Ephesus Fordham Renewal: Stormwater
This spring, the Town Council is considering the Ephesus-Fordham Renewal, a proposal to stimulate development in one of our oldest and largest commercial areas around the intersection of Ephesus Church Road and US 15-501 or Fordham, the northern gateway to Chapel Hill.
The proposal calls to renew an area well known for its confusing intersections, vast parking lots and traffic jams into a thriving walkable district with an urban character attractive to younger generations that will live and work in Chapel Hill. It hinges on adoption of a new zoning model to stimulate the development that will grow a tax base to fund about $10 million in transportation improvements -- and some stormwater benefits. Guided by the Ephesus Church Road-Fordham Small Area Plan, the proposal also includes an affordable housing development.
The area was identified in the Chapel Hill 2020 community comprehensive plan as a focus area that requires more study and visioning for the future. Future focus areas are portions of Chapel Hill most likely to change due to vacant land, underdeveloped sites, and their locations along transportation and transit corridors.
“The Ephesus-Fordham Renewal has been in the works for a number of years, and now we are seeing many of the components come together to potentially make this the next cool place to live, work and play in Chapel Hill,“ said Town Manager Roger Stancil. “It’s important that our residents have good information about this multi-disciplined, systemic planning opportunity.”
Toward that aim, the Town of Chapel Hill has prepared a series of stories on the following areas – Rezoning, Transportation, Stormwater, Affordable Housing and Expanding the Tax Base and Financing -- to assist our residents in understanding the proposal. For more, visit www.townofchapelhill.org/ephesusfordham. Questions? Contact Town staff at firstname.lastname@example.org. As always, the Chapel Hill Town Council wants to hear from you at email@example.com.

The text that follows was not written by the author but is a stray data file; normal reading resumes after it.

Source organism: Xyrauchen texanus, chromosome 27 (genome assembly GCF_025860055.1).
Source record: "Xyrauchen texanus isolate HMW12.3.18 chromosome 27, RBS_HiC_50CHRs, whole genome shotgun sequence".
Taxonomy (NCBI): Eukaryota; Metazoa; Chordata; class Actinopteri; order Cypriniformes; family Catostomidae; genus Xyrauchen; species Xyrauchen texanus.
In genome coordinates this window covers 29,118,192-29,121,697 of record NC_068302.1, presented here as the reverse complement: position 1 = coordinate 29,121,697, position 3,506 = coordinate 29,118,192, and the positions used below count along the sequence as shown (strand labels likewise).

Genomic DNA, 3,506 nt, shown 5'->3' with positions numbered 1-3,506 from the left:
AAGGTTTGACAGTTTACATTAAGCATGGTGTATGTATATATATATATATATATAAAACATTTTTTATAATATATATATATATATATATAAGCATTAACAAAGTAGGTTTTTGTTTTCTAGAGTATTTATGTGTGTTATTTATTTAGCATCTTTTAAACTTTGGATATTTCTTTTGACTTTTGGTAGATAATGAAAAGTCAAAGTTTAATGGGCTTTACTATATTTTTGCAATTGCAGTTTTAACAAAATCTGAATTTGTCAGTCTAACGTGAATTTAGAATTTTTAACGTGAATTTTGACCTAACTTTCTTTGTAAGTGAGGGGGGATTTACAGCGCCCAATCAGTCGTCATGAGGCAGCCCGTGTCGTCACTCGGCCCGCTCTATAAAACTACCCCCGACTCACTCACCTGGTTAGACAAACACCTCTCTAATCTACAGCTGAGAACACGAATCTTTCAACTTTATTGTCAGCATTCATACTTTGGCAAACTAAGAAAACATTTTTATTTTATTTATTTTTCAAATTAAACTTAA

The Ephesus-Fordham Renewal proposal acknowledges that the area is prone to flooding and water quality problems. About 4,000 acres of the Booker Creek watershed drains to this area via Booker Creek, which runs under The Shops at Eastgate, past Elliott Road, Fordham Boulevard and Willow Drive to Little Creek, and eventually the water flows into Jordan Lake.
Since 2003, the Town required higher flow rate and volume reduction controls for new development and redevelopment projects. However, most of the existing development in the Ephesus-Fordham area and the Booker Creek watershed was constructed prior to implementation of the Town’s current stormwater regulations. This means most of the developments have little if any stormwater controls.
“In the 1950s, ‘60s and ‘70s, Orange County permitted houses to be built in and near a floodplain without any stormwater controls,” said Chris Jensen, a stormwater engineer with the Town of Chapel Hill.
About 57 percent of the Ephesus-Fordham area is impervious. Estimates for the new development district predict this will increase by 5 to 11 percent over the next 20 years. To help address existing water quality and water quantity issues, the Town’s current stormwater regulations are being implemented in the district as well as applying the Jordan nutrient treatment requirements to sites that do not increase impervious surface as a result of redevelopment. Current land use management rules do not require this higher level of stormwater protections.
“We are proposing a higher level of stormwater treatment for this area that will address impacts from redevelopment,” Jensen said. “We believe that a watershed approach is necessary to provide an effective strategy for addressing existing drainage and flooding issues.”